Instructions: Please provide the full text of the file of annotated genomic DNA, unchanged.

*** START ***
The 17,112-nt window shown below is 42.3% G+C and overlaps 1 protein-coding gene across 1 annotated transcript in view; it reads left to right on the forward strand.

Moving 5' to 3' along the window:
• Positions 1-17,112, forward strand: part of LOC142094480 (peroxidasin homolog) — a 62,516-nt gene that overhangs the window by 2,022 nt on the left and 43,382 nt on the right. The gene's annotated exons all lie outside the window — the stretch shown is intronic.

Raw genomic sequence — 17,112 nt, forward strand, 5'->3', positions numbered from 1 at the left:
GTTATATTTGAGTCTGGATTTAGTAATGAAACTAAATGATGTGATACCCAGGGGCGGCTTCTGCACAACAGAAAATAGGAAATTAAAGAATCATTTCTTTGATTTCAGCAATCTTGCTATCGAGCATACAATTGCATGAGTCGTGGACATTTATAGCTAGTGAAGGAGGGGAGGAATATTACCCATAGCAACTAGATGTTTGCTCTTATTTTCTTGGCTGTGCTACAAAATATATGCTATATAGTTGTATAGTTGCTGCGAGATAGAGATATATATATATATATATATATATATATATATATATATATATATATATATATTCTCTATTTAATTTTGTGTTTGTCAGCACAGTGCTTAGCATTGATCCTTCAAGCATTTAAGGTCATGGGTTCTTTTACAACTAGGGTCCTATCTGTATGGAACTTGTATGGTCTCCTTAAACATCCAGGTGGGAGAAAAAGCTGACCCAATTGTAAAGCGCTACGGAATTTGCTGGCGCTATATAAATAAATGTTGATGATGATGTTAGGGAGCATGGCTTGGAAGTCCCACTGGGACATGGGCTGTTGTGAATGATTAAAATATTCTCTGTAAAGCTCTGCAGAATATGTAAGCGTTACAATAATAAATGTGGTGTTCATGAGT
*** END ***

The 17,112-nt window shown below is 42.3% G+C and overlaps 1 protein-coding gene across 1 annotated transcript in view; it reads left to right on the forward strand.

Moving 5' to 3' along the window:
• Positions 1-17,112, forward strand: part of LOC142094480 (peroxidasin homolog) — a 62,516-nt gene that overhangs the window by 2,022 nt on the left and 43,382 nt on the right. The gene's annotated exons all lie outside the window — the stretch shown is intronic.

Raw genomic sequence — 17,112 nt, forward strand, 5'->3', positions numbered from 1 at the left:
GTTATATTTGAGTCTGGATTTAGTAATGAAACTAAATGATGTGATACCCAGGGGCGGCTTCTGCACAACAGAAAATAGGAAATTAAAGAATCATTTCTTTGATTTCAGCAATCTTGCTATCGAGCATACAATTGCATGAGTCGTGGACATTTATAGCTAGTGAAGGAGGGGAGGAATATTACCCATAGCAACTAGATGTTTGCTCTTATTTTCTTGGCTGTGCTACAAAATATATGCTATATAGTTGTATAGTTGCTGCGAGATAGAGATATATATATATATATATATATATATATATATATATATATATATATATATATTCTCTATTTAATTTTGTGTTTGTCAGCACAGTGCTTAGCATTGATCCTTCAAGCATTTAAGGTCATGGGTTCTTTTACAACTAGGGTCCTATCTGTATGGAACTTGTATGGTCTCCTTAAACATCCAGGTGGGAGAAAAAGCTGACCCAATTGTAAAGCGCTACGGAATTTGCTGGCGCTATATAAATAAATGTTGATGATGATGTTAGGGAGCATGGCTTGGAAGTCCCACTGGGACATGGGCTGTTGTGAATGATTAAAATATTCTCTGTAAAGCTCTGCAGAATATGTAAGCGTTACAATAATAAATGTGGTGTTCATGAGT